It’s never too late to get smart about growth, and Saratoga, the fastest-growing county in the state, is finally starting to. That means, instead of allowing — if not actively promoting — sprawl development as in the past, steering development to already built-up areas and preserving rural and historic areas. Two stories in Monday’s Gazette show how this is being done.
The first was about a waterfront revitalizaton plan for Stillwater, one of the towns, along with Malta, where the GlobalFoundries plant is located and expected to feel the most development pressure from it.
Malta is responding by creating a walkable, mixed-use downtown in the Route 9 commercial corridor. Stillwater already has a village downtown; the plan there is to make any new development mixed-use and guide it along the Route 4/Hudson River corridor south toward Mechanicville, keeping the largely agricultural area to the north toward Saratoga National Historic Park as open and recreational space. There will also be a multi-use recreational trail running two miles from just outside Mechanicville to the village.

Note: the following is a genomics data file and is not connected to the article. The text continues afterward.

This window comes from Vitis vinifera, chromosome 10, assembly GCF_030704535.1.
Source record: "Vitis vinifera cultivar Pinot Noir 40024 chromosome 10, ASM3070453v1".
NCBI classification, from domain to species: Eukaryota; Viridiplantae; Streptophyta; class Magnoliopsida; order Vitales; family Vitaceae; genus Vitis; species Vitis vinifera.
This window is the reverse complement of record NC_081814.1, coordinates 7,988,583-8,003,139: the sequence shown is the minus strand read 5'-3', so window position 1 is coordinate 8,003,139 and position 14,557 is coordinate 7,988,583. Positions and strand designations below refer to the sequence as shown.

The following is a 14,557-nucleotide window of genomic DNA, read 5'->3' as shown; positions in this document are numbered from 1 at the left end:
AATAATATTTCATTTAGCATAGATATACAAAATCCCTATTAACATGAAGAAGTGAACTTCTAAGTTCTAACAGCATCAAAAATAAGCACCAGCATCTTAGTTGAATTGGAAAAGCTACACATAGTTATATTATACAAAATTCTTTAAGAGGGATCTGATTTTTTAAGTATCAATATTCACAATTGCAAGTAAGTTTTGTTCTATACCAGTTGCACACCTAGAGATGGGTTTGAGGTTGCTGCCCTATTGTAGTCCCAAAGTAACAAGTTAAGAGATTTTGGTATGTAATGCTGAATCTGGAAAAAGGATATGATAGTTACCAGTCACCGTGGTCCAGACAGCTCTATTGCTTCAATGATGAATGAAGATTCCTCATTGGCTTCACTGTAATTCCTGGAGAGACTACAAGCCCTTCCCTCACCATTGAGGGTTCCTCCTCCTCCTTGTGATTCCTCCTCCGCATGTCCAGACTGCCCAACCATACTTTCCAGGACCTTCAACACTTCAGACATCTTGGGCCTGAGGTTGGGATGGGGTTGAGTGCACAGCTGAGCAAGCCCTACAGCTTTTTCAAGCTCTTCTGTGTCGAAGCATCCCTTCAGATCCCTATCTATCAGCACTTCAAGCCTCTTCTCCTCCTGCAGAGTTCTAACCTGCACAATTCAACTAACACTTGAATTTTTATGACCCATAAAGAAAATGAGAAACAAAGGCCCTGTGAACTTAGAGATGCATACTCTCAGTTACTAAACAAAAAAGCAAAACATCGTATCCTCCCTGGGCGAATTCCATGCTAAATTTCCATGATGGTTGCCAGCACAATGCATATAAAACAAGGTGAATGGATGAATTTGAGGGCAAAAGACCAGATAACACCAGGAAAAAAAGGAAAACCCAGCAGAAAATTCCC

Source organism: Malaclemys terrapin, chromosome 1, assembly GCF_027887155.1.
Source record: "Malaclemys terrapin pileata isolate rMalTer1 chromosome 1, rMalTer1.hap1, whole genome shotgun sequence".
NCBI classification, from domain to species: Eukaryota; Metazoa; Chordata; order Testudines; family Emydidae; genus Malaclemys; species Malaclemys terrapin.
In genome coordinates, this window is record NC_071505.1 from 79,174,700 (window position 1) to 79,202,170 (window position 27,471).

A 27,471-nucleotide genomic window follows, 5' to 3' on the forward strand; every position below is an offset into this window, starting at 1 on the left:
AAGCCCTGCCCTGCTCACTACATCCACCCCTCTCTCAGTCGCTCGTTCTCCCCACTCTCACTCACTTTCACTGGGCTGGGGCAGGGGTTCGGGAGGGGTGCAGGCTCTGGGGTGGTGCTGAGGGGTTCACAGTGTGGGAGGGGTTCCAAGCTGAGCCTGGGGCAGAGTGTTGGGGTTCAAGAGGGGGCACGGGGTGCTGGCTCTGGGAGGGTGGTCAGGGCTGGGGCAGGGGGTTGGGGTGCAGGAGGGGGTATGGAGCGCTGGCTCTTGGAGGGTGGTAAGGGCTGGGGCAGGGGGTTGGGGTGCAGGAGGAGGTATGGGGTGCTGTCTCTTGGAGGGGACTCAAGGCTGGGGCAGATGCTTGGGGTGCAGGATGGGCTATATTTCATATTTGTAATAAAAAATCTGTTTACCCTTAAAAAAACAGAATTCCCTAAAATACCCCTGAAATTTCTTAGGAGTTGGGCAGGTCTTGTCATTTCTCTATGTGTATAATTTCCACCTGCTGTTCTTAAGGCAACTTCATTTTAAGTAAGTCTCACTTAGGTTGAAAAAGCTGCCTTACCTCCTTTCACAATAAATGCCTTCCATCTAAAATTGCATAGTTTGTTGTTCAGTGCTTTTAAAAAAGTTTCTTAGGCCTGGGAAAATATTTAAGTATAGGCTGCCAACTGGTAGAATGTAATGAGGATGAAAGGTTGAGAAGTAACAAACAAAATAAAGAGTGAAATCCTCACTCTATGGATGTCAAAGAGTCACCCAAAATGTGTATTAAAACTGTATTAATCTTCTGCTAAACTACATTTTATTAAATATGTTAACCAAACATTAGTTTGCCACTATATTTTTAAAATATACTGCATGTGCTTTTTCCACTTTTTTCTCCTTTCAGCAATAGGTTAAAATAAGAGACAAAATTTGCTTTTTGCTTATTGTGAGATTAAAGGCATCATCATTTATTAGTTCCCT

Mechanicville, another place expected to feel development pressure from GlobalFoundries, plays a role in Monday’s other Saratoga story. The Chamber of Southern Saratoga will lead a volunteer effort to restore its historic train station, just as it did with a canal lock in the Vischer Ferry Preserve last year. The chamber will also work with the Brookside Museum in Ballston Spa on various projects, including one to market it.
Community developments projects such as these are unusual for chambers, whose primary focus is economic and business development. But in addition to improving quality of life, they will indirectly help area businesses by bringing in more visitors and tourists. Saratoga County was right to support and encourage them with a $20,000 grant.